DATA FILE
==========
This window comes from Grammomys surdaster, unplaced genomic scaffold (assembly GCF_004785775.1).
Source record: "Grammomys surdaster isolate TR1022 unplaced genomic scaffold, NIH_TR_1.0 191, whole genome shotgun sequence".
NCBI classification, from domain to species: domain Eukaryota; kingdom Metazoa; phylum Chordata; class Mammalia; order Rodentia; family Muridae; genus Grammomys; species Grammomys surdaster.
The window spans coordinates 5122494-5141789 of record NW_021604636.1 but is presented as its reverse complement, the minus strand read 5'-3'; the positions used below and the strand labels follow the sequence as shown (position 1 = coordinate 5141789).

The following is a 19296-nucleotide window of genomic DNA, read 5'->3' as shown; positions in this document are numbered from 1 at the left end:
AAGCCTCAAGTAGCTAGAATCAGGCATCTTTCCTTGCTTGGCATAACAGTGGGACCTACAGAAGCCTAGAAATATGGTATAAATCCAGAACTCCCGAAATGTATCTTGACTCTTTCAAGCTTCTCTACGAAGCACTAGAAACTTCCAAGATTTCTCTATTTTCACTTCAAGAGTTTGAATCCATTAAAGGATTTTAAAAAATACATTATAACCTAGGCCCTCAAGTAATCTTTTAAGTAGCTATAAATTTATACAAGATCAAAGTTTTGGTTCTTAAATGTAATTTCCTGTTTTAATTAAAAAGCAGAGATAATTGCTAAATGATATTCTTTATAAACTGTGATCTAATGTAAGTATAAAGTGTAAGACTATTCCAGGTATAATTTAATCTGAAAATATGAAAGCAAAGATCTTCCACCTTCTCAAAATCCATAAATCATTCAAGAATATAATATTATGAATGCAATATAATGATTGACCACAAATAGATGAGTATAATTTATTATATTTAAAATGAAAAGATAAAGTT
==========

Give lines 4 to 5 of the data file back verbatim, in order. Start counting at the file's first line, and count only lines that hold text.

The window spans coordinates 5122494-5141789 of record NW_021604636.1 but is presented as its reverse complement, the minus strand read 5'-3'; the positions used below and the strand labels follow the sequence as shown (position 1 = coordinate 5141789).

The following is a 19296-nucleotide window of genomic DNA, read 5'->3' as shown; positions in this document are numbered from 1 at the left end: